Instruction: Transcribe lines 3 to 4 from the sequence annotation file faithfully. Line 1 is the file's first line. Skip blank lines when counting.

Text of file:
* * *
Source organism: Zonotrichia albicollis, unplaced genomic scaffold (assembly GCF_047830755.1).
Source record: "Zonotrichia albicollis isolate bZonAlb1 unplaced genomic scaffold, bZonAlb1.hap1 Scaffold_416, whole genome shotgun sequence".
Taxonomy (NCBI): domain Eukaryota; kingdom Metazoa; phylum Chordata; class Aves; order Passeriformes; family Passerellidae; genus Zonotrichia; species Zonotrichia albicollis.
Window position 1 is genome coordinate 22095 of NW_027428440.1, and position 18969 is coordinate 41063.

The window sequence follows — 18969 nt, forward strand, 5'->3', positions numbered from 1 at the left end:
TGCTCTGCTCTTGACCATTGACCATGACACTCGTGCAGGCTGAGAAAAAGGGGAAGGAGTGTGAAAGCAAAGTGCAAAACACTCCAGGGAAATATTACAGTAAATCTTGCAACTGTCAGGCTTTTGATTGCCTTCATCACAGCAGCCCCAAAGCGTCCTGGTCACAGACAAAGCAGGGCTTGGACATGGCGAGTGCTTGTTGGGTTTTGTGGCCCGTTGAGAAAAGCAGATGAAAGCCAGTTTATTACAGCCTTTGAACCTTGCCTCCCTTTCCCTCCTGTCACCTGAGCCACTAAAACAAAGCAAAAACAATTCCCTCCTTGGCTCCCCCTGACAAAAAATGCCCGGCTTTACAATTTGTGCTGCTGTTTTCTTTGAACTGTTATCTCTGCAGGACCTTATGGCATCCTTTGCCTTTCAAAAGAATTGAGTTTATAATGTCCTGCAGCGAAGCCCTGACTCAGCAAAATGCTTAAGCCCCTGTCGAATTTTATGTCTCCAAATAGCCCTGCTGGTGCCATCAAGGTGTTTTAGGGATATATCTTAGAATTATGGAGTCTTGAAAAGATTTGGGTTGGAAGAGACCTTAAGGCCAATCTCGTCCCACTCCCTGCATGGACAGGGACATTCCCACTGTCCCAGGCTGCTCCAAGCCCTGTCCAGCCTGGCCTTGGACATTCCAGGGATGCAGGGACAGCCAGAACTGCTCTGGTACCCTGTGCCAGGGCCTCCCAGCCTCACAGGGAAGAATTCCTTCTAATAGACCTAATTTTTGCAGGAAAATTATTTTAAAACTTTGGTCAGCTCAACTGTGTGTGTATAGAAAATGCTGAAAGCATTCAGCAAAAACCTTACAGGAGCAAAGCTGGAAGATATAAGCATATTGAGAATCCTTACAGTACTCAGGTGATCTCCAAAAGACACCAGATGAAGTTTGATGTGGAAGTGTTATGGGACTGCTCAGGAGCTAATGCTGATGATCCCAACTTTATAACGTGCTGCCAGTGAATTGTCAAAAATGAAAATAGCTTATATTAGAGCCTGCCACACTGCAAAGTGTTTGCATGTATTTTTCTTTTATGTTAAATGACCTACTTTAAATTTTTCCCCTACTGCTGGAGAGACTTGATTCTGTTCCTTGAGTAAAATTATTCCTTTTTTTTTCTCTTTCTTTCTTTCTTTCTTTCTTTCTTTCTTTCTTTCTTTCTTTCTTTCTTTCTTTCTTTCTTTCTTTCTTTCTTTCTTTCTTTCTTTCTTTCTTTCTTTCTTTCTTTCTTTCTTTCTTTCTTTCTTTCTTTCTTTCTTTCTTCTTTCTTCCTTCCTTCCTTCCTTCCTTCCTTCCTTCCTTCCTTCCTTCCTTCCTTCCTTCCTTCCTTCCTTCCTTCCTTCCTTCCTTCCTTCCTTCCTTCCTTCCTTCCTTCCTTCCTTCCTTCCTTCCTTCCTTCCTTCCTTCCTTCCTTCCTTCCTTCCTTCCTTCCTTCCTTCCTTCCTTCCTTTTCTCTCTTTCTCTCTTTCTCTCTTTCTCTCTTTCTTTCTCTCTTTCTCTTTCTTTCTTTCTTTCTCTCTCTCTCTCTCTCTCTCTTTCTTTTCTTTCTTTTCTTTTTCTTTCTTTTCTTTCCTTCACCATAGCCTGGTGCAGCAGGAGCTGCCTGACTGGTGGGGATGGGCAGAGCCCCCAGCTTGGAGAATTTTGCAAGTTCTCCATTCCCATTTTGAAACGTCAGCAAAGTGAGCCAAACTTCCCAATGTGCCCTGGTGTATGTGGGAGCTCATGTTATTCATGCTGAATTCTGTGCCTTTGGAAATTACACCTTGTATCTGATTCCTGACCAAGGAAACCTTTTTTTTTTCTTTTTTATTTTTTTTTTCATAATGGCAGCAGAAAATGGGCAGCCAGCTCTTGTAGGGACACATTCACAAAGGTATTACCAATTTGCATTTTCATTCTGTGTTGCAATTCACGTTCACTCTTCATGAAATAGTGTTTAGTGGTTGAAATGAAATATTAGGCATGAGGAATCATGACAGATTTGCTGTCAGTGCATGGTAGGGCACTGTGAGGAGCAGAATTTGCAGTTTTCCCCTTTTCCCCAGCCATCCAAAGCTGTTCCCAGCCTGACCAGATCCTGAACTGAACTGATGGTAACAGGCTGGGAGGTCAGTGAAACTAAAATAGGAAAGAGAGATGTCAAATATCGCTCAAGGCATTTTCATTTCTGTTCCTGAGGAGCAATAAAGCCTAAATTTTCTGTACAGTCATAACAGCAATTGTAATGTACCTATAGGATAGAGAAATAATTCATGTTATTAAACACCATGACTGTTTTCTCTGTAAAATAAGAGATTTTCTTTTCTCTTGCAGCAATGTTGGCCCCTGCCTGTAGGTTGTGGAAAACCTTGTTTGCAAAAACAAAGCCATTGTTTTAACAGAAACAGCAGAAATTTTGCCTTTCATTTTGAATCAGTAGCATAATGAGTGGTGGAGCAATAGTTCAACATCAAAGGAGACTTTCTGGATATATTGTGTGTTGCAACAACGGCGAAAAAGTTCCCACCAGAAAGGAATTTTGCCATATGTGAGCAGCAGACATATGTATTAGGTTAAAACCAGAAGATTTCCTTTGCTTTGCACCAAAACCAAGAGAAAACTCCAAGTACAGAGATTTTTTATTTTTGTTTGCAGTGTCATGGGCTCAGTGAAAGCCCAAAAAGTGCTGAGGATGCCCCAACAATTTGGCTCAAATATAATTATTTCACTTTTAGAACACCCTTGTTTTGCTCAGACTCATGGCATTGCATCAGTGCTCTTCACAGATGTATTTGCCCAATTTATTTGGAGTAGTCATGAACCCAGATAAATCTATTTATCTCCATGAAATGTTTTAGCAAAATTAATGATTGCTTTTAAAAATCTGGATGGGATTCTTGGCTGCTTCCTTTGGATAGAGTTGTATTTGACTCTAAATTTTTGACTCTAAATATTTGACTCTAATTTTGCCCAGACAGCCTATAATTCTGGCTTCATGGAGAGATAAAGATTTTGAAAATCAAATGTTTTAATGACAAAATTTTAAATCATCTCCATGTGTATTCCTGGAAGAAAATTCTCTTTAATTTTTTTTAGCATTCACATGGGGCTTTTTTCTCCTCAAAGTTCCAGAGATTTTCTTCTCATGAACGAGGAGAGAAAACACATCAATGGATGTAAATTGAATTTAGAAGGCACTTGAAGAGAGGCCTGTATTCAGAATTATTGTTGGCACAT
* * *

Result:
Taxonomy (NCBI): domain Eukaryota; kingdom Metazoa; phylum Chordata; class Aves; order Passeriformes; family Passerellidae; genus Zonotrichia; species Zonotrichia albicollis.
Window position 1 is genome coordinate 22095 of NW_027428440.1, and position 18969 is coordinate 41063.